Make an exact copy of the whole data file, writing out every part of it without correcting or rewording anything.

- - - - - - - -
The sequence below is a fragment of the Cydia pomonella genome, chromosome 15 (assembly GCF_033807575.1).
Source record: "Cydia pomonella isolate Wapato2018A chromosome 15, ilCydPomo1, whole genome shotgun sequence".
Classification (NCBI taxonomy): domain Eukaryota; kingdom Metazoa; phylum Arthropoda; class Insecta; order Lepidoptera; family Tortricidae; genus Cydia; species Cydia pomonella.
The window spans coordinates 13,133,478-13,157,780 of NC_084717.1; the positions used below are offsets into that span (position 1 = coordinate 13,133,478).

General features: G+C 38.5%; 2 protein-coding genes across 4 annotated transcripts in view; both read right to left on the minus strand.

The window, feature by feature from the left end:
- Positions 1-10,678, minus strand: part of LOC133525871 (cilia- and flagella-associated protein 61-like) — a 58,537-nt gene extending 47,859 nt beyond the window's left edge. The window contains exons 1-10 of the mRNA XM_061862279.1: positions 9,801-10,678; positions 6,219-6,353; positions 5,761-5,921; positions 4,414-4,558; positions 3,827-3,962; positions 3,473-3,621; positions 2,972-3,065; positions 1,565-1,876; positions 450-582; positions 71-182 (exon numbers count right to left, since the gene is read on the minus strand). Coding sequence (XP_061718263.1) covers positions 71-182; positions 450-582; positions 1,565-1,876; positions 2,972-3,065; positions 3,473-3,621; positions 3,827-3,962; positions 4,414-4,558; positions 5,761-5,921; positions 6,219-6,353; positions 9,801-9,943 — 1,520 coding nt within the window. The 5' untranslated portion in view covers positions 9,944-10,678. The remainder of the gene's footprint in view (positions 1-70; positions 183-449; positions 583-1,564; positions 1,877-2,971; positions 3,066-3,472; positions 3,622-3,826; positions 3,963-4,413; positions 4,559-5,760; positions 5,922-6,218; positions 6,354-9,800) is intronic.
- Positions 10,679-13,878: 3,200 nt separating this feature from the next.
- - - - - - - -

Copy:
The sequence below is a fragment of the Cydia pomonella genome, chromosome 15 (assembly GCF_033807575.1).
Source record: "Cydia pomonella isolate Wapato2018A chromosome 15, ilCydPomo1, whole genome shotgun sequence".
Classification (NCBI taxonomy): domain Eukaryota; kingdom Metazoa; phylum Arthropoda; class Insecta; order Lepidoptera; family Tortricidae; genus Cydia; species Cydia pomonella.
The window spans coordinates 13,133,478-13,157,780 of NC_084717.1; the positions used below are offsets into that span (position 1 = coordinate 13,133,478).

General features: G+C 38.5%; 2 protein-coding genes across 4 annotated transcripts in view; both read right to left on the minus strand.

The window, feature by feature from the left end:
- Positions 1-10,678, minus strand: part of LOC133525871 (cilia- and flagella-associated protein 61-like) — a 58,537-nt gene extending 47,859 nt beyond the window's left edge. The window contains exons 1-10 of the mRNA XM_061862279.1: positions 9,801-10,678; positions 6,219-6,353; positions 5,761-5,921; positions 4,414-4,558; positions 3,827-3,962; positions 3,473-3,621; positions 2,972-3,065; positions 1,565-1,876; positions 450-582; positions 71-182 (exon numbers count right to left, since the gene is read on the minus strand). Coding sequence (XP_061718263.1) covers positions 71-182; positions 450-582; positions 1,565-1,876; positions 2,972-3,065; positions 3,473-3,621; positions 3,827-3,962; positions 4,414-4,558; positions 5,761-5,921; positions 6,219-6,353; positions 9,801-9,943 — 1,520 coding nt within the window. The 5' untranslated portion in view covers positions 9,944-10,678. The remainder of the gene's footprint in view (positions 1-70; positions 183-449; positions 583-1,564; positions 1,877-2,971; positions 3,066-3,472; positions 3,622-3,826; positions 3,963-4,413; positions 4,559-5,760; positions 5,922-6,218; positions 6,354-9,800) is intronic.
- Positions 10,679-13,878: 3,200 nt separating this feature from the next.